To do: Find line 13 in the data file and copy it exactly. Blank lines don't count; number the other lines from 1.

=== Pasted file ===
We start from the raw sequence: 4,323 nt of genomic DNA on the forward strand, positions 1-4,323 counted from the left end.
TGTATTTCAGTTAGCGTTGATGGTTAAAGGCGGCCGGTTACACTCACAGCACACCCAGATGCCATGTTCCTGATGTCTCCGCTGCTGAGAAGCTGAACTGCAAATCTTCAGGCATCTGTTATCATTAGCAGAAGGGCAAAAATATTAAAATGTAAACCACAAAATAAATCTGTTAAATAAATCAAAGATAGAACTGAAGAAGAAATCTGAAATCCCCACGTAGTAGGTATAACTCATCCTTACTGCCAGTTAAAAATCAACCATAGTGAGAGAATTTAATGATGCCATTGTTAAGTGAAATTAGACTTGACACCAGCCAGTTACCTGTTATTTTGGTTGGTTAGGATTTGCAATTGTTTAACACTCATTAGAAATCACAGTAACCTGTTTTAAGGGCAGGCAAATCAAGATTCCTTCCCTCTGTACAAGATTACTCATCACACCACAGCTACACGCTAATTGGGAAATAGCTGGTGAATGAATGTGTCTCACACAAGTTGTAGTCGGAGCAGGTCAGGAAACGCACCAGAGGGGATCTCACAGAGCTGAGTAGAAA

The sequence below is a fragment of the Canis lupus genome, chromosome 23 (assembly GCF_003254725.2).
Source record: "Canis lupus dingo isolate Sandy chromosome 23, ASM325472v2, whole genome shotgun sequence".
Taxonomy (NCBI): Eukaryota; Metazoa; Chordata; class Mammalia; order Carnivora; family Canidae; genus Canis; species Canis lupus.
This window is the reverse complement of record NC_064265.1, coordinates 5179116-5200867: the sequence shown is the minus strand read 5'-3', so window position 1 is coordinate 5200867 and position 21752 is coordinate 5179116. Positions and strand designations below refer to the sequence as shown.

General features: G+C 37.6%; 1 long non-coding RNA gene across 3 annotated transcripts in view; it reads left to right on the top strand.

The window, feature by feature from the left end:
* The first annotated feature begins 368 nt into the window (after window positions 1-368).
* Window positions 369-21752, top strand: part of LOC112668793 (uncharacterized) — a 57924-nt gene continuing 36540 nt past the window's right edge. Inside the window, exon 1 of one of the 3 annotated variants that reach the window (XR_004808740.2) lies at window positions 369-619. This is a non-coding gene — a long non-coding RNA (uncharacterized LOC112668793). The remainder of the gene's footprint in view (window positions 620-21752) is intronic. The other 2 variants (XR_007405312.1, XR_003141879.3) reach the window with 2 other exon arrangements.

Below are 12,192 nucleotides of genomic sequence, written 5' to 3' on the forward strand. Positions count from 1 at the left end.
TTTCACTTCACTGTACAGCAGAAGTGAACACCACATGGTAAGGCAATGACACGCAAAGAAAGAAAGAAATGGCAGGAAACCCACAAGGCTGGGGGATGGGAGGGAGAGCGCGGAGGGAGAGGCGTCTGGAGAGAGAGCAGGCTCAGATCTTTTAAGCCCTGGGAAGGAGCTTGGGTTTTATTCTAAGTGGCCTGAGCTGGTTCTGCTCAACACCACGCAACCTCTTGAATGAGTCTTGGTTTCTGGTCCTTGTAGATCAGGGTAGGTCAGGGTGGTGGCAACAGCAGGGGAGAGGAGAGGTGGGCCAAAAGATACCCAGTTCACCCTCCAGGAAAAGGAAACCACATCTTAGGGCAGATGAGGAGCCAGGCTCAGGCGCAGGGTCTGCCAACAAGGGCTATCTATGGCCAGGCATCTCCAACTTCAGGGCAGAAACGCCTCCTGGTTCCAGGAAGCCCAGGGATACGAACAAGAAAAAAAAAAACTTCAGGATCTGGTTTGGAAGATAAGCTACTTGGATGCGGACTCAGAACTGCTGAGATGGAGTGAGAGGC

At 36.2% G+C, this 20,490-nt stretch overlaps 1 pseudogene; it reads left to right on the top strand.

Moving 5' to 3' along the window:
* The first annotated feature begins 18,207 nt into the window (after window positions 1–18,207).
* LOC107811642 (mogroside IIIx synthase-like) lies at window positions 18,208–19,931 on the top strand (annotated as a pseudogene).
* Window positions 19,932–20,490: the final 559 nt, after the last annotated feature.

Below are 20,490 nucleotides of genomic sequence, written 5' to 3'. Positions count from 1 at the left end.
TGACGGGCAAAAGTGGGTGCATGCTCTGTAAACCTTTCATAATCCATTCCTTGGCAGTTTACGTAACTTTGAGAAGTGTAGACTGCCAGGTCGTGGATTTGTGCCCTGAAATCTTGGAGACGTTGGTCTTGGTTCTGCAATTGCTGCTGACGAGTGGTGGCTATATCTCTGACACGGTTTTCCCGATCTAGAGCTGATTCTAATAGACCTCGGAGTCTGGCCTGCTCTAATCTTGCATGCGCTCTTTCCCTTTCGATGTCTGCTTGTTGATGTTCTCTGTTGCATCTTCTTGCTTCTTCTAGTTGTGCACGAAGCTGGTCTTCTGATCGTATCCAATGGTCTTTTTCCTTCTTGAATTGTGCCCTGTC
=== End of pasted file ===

At 36.2% G+C, this 20,490-nt stretch overlaps 1 pseudogene; it reads left to right on the top strand.